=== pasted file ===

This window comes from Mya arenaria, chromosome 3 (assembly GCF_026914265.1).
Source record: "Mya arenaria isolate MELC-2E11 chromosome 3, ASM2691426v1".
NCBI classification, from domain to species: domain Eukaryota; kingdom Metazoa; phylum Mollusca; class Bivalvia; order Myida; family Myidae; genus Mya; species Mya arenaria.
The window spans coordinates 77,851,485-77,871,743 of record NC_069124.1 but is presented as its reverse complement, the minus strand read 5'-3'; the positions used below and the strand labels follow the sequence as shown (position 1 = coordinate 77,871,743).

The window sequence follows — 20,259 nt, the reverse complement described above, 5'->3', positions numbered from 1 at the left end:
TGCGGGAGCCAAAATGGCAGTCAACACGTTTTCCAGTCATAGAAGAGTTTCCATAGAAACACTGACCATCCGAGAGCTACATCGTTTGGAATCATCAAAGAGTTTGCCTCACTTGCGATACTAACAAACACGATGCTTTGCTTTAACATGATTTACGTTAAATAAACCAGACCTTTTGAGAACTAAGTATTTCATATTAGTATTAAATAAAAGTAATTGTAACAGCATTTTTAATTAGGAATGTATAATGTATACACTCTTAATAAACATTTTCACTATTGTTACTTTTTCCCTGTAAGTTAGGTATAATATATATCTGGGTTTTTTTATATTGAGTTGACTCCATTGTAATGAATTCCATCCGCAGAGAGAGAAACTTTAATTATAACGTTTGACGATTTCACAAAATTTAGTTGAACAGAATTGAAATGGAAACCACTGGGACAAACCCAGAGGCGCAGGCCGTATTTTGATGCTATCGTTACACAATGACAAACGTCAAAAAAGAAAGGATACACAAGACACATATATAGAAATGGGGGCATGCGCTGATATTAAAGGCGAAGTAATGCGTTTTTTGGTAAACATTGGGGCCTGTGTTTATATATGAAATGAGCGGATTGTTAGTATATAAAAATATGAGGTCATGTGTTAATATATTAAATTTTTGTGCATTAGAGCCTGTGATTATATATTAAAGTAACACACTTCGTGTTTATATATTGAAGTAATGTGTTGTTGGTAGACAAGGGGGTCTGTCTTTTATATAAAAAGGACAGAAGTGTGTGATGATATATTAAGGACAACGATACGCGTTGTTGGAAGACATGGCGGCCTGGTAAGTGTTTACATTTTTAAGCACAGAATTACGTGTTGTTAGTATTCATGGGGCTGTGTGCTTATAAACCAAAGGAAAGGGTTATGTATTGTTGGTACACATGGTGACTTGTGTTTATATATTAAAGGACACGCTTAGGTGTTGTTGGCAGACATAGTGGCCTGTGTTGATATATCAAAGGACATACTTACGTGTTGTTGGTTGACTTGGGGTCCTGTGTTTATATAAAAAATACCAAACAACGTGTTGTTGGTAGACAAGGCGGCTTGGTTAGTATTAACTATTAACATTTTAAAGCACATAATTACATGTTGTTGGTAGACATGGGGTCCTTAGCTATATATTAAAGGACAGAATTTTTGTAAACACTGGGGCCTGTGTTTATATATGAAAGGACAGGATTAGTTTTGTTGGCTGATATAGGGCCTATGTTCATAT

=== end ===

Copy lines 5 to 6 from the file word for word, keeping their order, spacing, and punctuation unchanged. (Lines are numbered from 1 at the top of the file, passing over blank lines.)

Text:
The window sequence follows — 20,259 nt, the reverse complement described above, 5'->3', positions numbered from 1 at the left end:
TGCGGGAGCCAAAATGGCAGTCAACACGTTTTCCAGTCATAGAAGAGTTTCCATAGAAACACTGACCATCCGAGAGCTACATCGTTTGGAATCATCAAAGAGTTTGCCTCACTTGCGATACTAACAAACACGATGCTTTGCTTTAACATGATTTACGTTAAATAAACCAGACCTTTTGAGAACTAAGTATTTCATATTAGTATTAAATAAAAGTAATTGTAACAGCATTTTTAATTAGGAATGTATAATGTATACACTCTTAATAAACATTTTCACTATTGTTACTTTTTCCCTGTAAGTTAGGTATAATATATATCTGGGTTTTTTTATATTGAGTTGACTCCATTGTAATGAATTCCATCCGCAGAGAGAGAAACTTTAATTATAACGTTTGACGATTTCACAAAATTTAGTTGAACAGAATTGAAATGGAAACCACTGGGACAAACCCAGAGGCGCAGGCCGTATTTTGATGCTATCGTTACACAATGACAAACGTCAAAAAAGAAAGGATACACAAGACACATATATAGAAATGGGGGCATGCGCTGATATTAAAGGCGAAGTAATGCGTTTTTTGGTAAACATTGGGGCCTGTGTTTATATATGAAATGAGCGGATTGTTAGTATATAAAAATATGAGGTCATGTGTTAATATATTAAATTTTTGTGCATTAGAGCCTGTGATTATATATTAAAGTAACACACTTCGTGTTTATATATTGAAGTAATGTGTTGTTGGTAGACAAGGGGGTCTGTCTTTTATATAAAAAGGACAGAAGTGTGTGATGATATATTAAGGACAACGATACGCGTTGTTGGAAGACATGGCGGCCTGGTAAGTGTTTACATTTTTAAGCACAGAATTACGTGTTGTTAGTATTCATGGGGCTGTGTGCTTATAAACCAAAGGAAAGGGTTATGTATTGTTGGTACACATGGTGACTTGTGTTTATATATTAAAGGACACGCTTAGGTGTTGTTGGCAGACATAGTGGCCTGTGTTGATATATCAAAGGACATACTTACGTGTTGTTGGTTGACTTGGGGTCCTGTGTTTATATAAAAAATACCAAACAACGTGTTGTTGGTAGACAAGGCGGCTTGGTTAGTATTAACTATTAACATTTTAAAGCACATAATTACATGTTGTTGGTAGACATGGGGTCCTTAGCTATATATTAAAGGACAGAATTTTTGTAAACACTGGGGCCTGTGTTTATATATGAAAGGACAGGATTAGTTTTGTTGGCTGATATAGGGCCTATGTTCATAT